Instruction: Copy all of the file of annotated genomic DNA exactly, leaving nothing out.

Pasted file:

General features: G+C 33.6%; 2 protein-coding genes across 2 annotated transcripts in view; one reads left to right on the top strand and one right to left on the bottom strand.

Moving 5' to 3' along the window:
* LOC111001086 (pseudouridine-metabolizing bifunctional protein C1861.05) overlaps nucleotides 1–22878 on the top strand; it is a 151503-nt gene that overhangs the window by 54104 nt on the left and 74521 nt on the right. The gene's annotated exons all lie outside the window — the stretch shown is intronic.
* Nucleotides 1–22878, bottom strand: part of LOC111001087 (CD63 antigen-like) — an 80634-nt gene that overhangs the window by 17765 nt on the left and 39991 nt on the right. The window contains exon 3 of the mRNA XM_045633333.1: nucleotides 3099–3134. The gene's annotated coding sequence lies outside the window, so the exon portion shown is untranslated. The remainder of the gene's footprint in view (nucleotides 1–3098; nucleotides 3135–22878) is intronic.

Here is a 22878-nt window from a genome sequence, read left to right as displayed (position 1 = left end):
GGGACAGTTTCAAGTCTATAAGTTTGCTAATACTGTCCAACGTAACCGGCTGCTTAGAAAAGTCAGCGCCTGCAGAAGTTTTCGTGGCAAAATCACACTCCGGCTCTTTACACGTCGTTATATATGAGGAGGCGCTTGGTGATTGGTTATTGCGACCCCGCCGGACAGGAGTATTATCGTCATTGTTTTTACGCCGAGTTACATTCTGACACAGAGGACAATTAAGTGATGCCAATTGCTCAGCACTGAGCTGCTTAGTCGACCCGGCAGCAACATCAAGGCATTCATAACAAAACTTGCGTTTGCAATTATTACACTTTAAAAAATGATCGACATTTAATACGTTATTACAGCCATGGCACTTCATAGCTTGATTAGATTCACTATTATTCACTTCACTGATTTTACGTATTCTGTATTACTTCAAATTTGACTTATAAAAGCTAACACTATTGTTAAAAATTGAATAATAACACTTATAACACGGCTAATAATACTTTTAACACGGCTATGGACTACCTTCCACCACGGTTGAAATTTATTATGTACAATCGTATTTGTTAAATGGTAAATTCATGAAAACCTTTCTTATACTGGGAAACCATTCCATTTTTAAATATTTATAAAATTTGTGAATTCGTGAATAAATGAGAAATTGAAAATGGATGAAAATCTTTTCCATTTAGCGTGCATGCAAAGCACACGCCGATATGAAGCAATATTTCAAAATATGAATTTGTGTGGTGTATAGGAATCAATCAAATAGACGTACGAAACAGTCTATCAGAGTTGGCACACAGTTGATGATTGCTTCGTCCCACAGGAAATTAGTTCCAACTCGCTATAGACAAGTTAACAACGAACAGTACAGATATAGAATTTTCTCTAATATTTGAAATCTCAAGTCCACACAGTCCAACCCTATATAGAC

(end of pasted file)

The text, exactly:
General features: G+C 33.6%; 2 protein-coding genes across 2 annotated transcripts in view; one reads left to right on the top strand and one right to left on the bottom strand.

Moving 5' to 3' along the window:
* LOC111001086 (pseudouridine-metabolizing bifunctional protein C1861.05) overlaps nucleotides 1–22878 on the top strand; it is a 151503-nt gene that overhangs the window by 54104 nt on the left and 74521 nt on the right. The gene's annotated exons all lie outside the window — the stretch shown is intronic.
* Nucleotides 1–22878, bottom strand: part of LOC111001087 (CD63 antigen-like) — an 80634-nt gene that overhangs the window by 17765 nt on the left and 39991 nt on the right. The window contains exon 3 of the mRNA XM_045633333.1: nucleotides 3099–3134. The gene's annotated coding sequence lies outside the window, so the exon portion shown is untranslated. The remainder of the gene's footprint in view (nucleotides 1–3098; nucleotides 3135–22878) is intronic.

Here is a 22878-nt window from a genome sequence, read left to right as displayed (position 1 = left end):
GGGACAGTTTCAAGTCTATAAGTTTGCTAATACTGTCCAACGTAACCGGCTGCTTAGAAAAGTCAGCGCCTGCAGAAGTTTTCGTGGCAAAATCACACTCCGGCTCTTTACACGTCGTTATATATGAGGAGGCGCTTGGTGATTGGTTATTGCGACCCCGCCGGACAGGAGTATTATCGTCATTGTTTTTACGCCGAGTTACATTCTGACACAGAGGACAATTAAGTGATGCCAATTGCTCAGCACTGAGCTGCTTAGTCGACCCGGCAGCAACATCAAGGCATTCATAACAAAACTTGCGTTTGCAATTATTACACTTTAAAAAATGATCGACATTTAATACGTTATTACAGCCATGGCACTTCATAGCTTGATTAGATTCACTATTATTCACTTCACTGATTTTACGTATTCTGTATTACTTCAAATTTGACTTATAAAAGCTAACACTATTGTTAAAAATTGAATAATAACACTTATAACACGGCTAATAATACTTTTAACACGGCTATGGACTACCTTCCACCACGGTTGAAATTTATTATGTACAATCGTATTTGTTAAATGGTAAATTCATGAAAACCTTTCTTATACTGGGAAACCATTCCATTTTTAAATATTTATAAAATTTGTGAATTCGTGAATAAATGAGAAATTGAAAATGGATGAAAATCTTTTCCATTTAGCGTGCATGCAAAGCACACGCCGATATGAAGCAATATTTCAAAATATGAATTTGTGTGGTGTATAGGAATCAATCAAATAGACGTACGAAACAGTCTATCAGAGTTGGCACACAGTTGATGATTGCTTCGTCCCACAGGAAATTAGTTCCAACTCGCTATAGACAAGTTAACAACGAACAGTACAGATATAGAATTTTCTCTAATATTTGAAATCTCAAGTCCACACAGTCCAACCCTATATAGAC